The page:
15.2 C
New York
Tuesday, September 26, 2023

Buy now


Four Hajj delegations leave besieged Gaza for Mecca | Israel-Palestine conflict news

Gaza – Four groups of pilgrims have left the Gaza Strip for the Hajj in Saudi Arabia in the past week.

Some 6,600 people from Gaza and the West Bank are heading to Mecca for the Hajj in 2023.

According to the Ministry of Endowments and Religious Affairs, the pilgrims departed from Gaza over the four-day period, with 900 on the first pilgrimage, 900 on the second, 600 on the third and 500 on the fourth day Pilgrims.

Those traveling from the West Bank will reach Saudi Arabia via Jordan, while residents of the Gaza Strip pass through Egypt.

Women on the Hajj from Gaza
Pilgrims on the Palestinian side of the Rafah crossing wait for passport control [Abdelhakim Abu Raish/Al Jazeera]

The journey from the Gaza Strip to Mecca departs from the Rafah overland junction via the airport in Cairo, from there to King Abdulaziz bin Saud Airport in Jeddah and on to Mecca.

Ceremony to welcome pilgrims
Welcome ceremony for pilgrims prepared by the Ministry of Religious Affairs at the Rafah crossing [Abdelhakim Abu Riash/Al Jazeera]

Hajj is the annual Muslim pilgrimage to Mecca that is required of all adult Muslims at least once.

Every year, millions of Muslims gather in Saudi Arabia for the pilgrimage. Palestinians, especially in the besieged Gaza Strip, have often encountered obstacles and delays due to Israeli restrictions.

a woman and her family
Fathia Al-Hassanat with her family before her departure for Hajj the next day [Abdelhakim Abu Riash/Al Jazeera]

In the final preparations before the hajj, Fathia al-Hassanat, 58, from Khan Younis, south of the Gaza Strip, said she was happy to perform the hajj after a long wait.

“My feeling is indescribable. For years, I have wanted to be able to do the Hajj. Thankfully, my name was included in this year’s lottery,” said Hassanat, who sat at the gathering that had gathered the night before her trip. next to the children.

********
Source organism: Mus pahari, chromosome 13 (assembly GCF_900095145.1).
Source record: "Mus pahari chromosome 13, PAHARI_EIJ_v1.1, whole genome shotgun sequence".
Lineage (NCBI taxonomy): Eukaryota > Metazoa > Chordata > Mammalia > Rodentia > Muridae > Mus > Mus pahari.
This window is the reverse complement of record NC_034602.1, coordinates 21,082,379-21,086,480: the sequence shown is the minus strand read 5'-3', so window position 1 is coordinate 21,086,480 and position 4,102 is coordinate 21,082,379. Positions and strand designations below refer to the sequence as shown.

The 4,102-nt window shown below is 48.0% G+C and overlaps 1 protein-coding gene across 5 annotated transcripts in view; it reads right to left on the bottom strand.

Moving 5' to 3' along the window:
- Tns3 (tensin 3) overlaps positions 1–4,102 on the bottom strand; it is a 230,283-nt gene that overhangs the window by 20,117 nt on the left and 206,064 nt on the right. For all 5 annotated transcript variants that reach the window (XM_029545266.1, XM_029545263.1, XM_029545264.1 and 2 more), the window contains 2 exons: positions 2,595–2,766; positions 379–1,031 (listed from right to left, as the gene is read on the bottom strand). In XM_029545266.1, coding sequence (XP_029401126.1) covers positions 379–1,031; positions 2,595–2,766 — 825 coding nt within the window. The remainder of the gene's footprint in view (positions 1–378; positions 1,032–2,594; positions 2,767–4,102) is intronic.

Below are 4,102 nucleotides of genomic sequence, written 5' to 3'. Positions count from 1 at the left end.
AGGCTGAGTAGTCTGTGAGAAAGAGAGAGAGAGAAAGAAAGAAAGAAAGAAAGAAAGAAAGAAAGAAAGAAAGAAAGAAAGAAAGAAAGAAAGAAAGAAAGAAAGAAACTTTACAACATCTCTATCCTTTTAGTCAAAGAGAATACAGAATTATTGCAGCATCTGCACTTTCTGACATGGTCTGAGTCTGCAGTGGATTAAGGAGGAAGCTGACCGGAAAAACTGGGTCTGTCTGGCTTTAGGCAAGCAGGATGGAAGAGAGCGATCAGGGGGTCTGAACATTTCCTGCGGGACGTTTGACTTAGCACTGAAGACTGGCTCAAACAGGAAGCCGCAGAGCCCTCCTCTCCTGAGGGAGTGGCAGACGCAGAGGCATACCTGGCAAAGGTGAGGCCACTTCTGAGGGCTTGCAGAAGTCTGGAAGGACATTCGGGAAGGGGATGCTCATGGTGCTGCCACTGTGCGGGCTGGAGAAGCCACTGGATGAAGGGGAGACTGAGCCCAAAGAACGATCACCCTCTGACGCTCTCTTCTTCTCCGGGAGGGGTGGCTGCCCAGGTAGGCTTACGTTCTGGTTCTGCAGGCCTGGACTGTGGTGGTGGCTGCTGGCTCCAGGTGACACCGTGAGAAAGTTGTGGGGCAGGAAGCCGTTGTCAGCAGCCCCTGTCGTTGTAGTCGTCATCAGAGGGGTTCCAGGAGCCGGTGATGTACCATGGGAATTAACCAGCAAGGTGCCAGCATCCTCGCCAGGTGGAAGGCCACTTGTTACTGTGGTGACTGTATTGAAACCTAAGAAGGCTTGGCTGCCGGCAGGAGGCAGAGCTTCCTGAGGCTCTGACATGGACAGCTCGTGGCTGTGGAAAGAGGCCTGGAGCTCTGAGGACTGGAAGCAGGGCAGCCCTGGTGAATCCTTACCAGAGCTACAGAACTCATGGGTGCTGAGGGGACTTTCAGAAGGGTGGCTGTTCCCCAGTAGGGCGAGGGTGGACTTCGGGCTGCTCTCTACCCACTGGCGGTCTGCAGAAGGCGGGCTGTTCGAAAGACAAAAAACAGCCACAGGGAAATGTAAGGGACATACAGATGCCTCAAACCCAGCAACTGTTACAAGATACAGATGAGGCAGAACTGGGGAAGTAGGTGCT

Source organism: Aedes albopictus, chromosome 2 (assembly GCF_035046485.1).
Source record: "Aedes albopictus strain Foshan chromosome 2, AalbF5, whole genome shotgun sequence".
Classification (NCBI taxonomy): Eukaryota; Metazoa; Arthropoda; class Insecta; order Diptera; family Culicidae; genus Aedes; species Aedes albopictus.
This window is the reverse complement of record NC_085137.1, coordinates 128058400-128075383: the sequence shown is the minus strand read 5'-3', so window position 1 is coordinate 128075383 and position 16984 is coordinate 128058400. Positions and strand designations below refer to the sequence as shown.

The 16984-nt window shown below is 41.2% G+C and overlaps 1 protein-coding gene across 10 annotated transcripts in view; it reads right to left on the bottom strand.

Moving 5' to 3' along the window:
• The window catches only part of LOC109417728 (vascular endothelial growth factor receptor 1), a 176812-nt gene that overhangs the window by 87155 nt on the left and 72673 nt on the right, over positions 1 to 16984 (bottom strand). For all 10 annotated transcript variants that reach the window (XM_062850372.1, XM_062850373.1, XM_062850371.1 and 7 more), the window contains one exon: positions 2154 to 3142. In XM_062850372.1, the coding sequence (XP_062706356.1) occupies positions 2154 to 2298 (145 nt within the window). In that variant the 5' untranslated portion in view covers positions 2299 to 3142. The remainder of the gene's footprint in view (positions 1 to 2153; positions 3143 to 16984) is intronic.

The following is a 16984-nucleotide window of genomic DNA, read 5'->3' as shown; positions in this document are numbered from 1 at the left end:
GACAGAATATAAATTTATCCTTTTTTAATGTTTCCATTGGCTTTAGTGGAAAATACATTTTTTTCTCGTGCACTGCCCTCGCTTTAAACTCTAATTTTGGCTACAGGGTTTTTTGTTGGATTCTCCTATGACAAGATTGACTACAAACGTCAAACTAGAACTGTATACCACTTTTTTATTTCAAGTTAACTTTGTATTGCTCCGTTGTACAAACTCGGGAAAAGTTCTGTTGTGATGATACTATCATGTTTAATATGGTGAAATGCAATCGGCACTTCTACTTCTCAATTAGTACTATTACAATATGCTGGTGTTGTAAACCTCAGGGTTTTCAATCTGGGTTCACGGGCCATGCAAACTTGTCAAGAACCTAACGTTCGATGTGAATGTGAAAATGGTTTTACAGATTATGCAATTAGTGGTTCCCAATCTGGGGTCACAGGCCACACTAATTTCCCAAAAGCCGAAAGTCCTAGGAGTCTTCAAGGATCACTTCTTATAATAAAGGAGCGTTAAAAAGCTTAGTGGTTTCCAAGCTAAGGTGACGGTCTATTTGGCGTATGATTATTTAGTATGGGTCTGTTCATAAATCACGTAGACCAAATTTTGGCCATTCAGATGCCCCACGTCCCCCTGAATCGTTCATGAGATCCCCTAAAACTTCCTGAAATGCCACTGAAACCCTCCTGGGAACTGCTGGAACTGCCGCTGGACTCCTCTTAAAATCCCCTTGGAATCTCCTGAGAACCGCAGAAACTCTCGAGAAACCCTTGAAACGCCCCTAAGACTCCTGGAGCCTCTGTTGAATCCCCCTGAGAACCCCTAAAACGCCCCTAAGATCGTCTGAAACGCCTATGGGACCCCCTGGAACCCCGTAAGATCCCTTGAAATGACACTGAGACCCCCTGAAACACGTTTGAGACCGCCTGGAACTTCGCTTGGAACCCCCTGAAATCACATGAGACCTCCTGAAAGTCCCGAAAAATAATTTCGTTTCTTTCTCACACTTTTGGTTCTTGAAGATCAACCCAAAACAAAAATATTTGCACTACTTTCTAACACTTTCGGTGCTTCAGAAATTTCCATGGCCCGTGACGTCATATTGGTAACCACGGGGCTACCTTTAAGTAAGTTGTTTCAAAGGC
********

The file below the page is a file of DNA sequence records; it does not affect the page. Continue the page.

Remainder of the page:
Meanwhile, like other travelers in the Gaza Strip, Hassanat made no secret of her concern about the difficulty of getting through the Rafah crossing and the long wait before arriving at Cairo airport.

“As Palestinians in Gaza, one of the biggest inconveniences in our lives is that sometimes we have to spend more than 20 hours traveling from Gaza to Cairo to reach our destination. Our colleagues from the second regiment took a full 24 hours to reach the airport, ’ added al-Hasnat.

“Traveling from Gaza is torture, especially since most of the pilgrims are elderly and some of them suffer from chronic diseases.”

“But we are relieved to have reached the destination of our Hajj this year,” she added as she prepared her luggage.

A woman says goodbye to her daughter.
Al-Hassanat says goodbye to daughter in southern Gaza [Abdelhakim Abu Riash/Al Jazeera]

Ahmed Abu al-Kass, 41, tried unsuccessfully to register for the Hajj five years ago, but this year, his name is on the list.